With the limited number  of trained mental health personnel to cater for the mental health needs of the populace, including individuals with SUDs, many health oriented NGOs have ventured into providing psychological treatment and recovery support services for individuals with SUDs who are under their care [20]. Operating within a holistic, biopsycho-social model, and based on the availability of resources and personnel, the majority of these NGOs have engaged psychologists on part- or full-time basis to provide one or a combination of treatment services, such as psychotherapy and counselling for individuals and groups, cognitive retraining, family support and counselling, and vocational and livelihood skills training. Prior to their admission to the facilities, in-coming individuals with SUDs are often taken to a psychiatrist for psychiatric assessment. When necessary, the individual is given some psychotropic medications to treat particular symptoms. The NGOs also occasionally invite a psychiatrist to their facilities or take clients who exhibit severe withdrawal symptoms to an associated psychiatrist or psychologist for attention.

In addition to providing treatment and recovery support services for their clients, we also observed that the majority of the NGOs in the present study also organize vocational training in electronic repairs (e.g., television, sound systems, and radio sets), carpentry, and printing for clients. Tailored specifically for individuals without a skilled job, artisans with the requisite training and skills are invited to train a selected group of clients at their facilities on a weekly basis. These trainings are also attended by non-residential, previously discharged individuals. After the completion of the training, the participants are given start-up capitals and some resources to enable them to start work when they are discharged from the facilities. The provision of these trainings and subsequent support serve as important preventive strategy, considering that boredom, lack of employment, and poverty have previously been identified as factors that precipitate substance misuse and relapse to substance misuse in Ghana [28].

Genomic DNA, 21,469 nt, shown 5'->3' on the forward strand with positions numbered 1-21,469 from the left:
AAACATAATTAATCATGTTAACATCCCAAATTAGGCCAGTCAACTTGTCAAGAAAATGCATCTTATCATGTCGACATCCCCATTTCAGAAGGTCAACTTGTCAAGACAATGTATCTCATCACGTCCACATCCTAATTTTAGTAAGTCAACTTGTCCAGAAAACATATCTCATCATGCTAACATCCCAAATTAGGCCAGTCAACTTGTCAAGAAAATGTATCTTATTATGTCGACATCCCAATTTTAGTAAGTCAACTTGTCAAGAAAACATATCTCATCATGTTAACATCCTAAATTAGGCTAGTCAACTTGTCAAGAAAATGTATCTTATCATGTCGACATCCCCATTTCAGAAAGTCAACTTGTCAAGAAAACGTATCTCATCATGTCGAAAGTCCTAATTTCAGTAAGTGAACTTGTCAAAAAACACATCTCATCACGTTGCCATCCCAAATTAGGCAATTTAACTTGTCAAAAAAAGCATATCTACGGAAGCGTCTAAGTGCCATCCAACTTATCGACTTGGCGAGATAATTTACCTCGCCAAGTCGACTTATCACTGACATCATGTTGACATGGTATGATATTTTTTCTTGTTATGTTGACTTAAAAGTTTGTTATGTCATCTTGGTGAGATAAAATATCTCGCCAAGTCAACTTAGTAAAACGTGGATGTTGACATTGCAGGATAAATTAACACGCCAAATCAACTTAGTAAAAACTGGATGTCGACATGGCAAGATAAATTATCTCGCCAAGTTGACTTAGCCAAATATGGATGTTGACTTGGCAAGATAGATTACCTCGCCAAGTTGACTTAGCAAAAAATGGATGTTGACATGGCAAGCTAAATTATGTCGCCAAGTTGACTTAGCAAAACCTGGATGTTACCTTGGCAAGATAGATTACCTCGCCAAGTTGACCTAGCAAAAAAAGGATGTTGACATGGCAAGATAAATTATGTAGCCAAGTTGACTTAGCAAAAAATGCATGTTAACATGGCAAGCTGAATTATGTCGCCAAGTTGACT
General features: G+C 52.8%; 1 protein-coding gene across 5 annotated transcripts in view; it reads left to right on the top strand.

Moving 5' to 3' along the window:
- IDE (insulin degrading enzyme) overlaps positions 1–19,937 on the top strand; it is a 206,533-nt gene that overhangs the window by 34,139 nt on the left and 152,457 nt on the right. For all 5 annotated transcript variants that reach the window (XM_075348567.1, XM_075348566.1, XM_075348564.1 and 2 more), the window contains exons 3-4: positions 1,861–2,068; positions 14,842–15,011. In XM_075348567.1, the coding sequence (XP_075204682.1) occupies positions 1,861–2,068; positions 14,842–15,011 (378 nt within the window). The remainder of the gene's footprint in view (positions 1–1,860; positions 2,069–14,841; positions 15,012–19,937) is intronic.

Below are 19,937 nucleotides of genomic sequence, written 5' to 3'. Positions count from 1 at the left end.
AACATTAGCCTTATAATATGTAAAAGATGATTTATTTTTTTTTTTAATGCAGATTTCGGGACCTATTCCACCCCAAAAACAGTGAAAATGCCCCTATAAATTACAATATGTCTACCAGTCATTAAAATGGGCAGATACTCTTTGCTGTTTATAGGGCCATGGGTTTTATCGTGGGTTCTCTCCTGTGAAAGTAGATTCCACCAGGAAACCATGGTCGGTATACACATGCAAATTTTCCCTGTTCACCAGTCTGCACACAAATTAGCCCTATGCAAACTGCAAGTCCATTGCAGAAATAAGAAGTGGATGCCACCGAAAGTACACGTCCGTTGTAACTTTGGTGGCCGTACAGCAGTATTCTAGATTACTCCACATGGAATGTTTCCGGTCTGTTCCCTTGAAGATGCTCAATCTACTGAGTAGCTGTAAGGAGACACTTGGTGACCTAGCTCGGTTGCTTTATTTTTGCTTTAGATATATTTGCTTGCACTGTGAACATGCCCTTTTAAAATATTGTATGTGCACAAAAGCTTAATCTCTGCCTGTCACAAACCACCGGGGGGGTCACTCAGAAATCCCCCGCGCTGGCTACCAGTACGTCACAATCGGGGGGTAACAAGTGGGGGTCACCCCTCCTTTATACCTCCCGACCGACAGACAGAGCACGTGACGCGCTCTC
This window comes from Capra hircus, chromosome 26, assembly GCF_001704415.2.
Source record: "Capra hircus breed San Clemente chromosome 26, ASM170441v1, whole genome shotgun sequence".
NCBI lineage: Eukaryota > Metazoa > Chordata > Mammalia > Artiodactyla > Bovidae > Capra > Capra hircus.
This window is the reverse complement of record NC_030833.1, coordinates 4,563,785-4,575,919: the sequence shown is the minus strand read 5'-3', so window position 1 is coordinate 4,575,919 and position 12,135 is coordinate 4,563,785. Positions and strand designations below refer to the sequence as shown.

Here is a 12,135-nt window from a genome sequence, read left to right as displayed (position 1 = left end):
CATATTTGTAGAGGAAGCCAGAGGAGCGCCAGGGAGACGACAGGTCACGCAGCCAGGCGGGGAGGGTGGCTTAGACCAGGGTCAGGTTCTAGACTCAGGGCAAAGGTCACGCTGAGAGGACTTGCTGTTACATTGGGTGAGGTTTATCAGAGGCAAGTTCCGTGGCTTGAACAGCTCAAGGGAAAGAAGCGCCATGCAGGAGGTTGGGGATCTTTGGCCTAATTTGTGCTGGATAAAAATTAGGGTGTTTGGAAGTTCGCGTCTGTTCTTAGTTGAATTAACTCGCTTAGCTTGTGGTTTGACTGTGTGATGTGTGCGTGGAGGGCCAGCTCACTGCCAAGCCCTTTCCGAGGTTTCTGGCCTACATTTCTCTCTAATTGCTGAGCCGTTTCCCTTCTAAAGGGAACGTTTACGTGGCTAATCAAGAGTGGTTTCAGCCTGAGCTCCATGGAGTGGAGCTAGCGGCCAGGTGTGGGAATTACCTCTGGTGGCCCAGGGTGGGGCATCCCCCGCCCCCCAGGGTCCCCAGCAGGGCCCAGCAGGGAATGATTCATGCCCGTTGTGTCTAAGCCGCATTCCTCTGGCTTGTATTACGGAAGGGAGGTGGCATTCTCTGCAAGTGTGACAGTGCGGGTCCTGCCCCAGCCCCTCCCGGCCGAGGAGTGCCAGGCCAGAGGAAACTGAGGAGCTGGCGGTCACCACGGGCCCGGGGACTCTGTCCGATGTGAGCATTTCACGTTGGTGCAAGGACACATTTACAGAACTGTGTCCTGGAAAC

While social support has been widely considered as a critical component of the SUDs treatment and recovery process by facilitating home and job re-integration process [17, 20], there has been a lack of support by some family members for relatives who have recovered from SUDs or mental illness in general [13, 30]. Previous research has shown that most family members do not visit or participate in the recovery process of relatives receiving mental health treatment at the psychiatric hospitals [30]. Studies and media reports also indicate that some families do not welcome or support relatives who have been treatment and discharged from psychiatric hospitals back into their homes [31]. These actions by some families may be fuelled by a combination of cultural and social factors, as well as misinformation or low level knowledge about mental health. Particularly in the non-urban context of Ghana, a proportion of the population still considers  all forms of mental health problems as shameful, transmittable, and caused by evil spirits [31, 32]. To this extent, some family members explicitly disassociate themselves with relatives who had some form of mental health problems and may be unwilling to take them back and offer them the needed social support to facilitate their recovery. To counteract this phenomenon, NGOs have instituted approaches to educate communities and family members on mental health and the important roles they can play to facilitate the recovery of their family members with mental health problems, including those with SUDs. These mental health oriented NGOs collaborate with other NGOs, governmental health institutions, and other agencies (e.g., Social Welfare) to educate, support, or compel families and individuals responsible for recovered individuals to support them during the treatment process and upon discharge from the facilities.

The findings of the current study showed that NGOs collaborate with the Department of Social Welfare and related agencies to facilitate the re-integration of recovered individuals back to their previous jobs. While this process is often seamless for clients who worked in the civil service and other government sectors, the process is often challenging and usually require legal actions in the case of individuals from private organizations – who often do not have valid work contracts. In such instances, the NGOs rely on the national labour and employment laws of Ghana to compel reluctant organisations to re-engage these recovered individuals. In cases where the nature of the job could have played a role in the misuse of substances (e.g., individuals who work at alcoholic distilleries or involved in very stressful, manual jobs), it is explained to the organization involved the possibility that the stressful and physically demanding nature of the job could contribute to the worker's misuse of illicit psychoactive substances. When necessary, the NGOs support the individual in court to compel the organization to re-engage or compensate the client.